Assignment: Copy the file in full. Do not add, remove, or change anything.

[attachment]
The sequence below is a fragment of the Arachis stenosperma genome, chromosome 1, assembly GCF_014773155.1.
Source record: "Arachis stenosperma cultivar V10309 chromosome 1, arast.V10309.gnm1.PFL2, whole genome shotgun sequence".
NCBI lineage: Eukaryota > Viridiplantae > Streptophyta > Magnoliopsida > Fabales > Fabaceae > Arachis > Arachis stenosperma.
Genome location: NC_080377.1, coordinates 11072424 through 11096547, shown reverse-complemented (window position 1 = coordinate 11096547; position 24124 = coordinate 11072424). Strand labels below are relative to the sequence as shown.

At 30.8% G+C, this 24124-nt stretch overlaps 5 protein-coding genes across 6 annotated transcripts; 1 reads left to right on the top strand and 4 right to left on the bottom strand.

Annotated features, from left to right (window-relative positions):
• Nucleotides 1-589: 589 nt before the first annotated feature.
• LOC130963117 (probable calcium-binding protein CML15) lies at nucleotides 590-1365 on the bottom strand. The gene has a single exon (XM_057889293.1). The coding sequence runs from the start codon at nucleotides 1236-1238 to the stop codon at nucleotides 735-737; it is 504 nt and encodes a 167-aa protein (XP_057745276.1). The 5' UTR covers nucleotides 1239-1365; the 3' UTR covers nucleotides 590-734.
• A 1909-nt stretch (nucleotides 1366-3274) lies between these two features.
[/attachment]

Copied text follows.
The sequence below is a fragment of the Arachis stenosperma genome, chromosome 1, assembly GCF_014773155.1.
Source record: "Arachis stenosperma cultivar V10309 chromosome 1, arast.V10309.gnm1.PFL2, whole genome shotgun sequence".
NCBI lineage: Eukaryota > Viridiplantae > Streptophyta > Magnoliopsida > Fabales > Fabaceae > Arachis > Arachis stenosperma.
Genome location: NC_080377.1, coordinates 11072424 through 11096547, shown reverse-complemented (window position 1 = coordinate 11096547; position 24124 = coordinate 11072424). Strand labels below are relative to the sequence as shown.

At 30.8% G+C, this 24124-nt stretch overlaps 5 protein-coding genes across 6 annotated transcripts; 1 reads left to right on the top strand and 4 right to left on the bottom strand.

Annotated features, from left to right (window-relative positions):
• Nucleotides 1-589: 589 nt before the first annotated feature.
• LOC130963117 (probable calcium-binding protein CML15) lies at nucleotides 590-1365 on the bottom strand. The gene has a single exon (XM_057889293.1). The coding sequence runs from the start codon at nucleotides 1236-1238 to the stop codon at nucleotides 735-737; it is 504 nt and encodes a 167-aa protein (XP_057745276.1). The 5' UTR covers nucleotides 1239-1365; the 3' UTR covers nucleotides 590-734.
• A 1909-nt stretch (nucleotides 1366-3274) lies between these two features.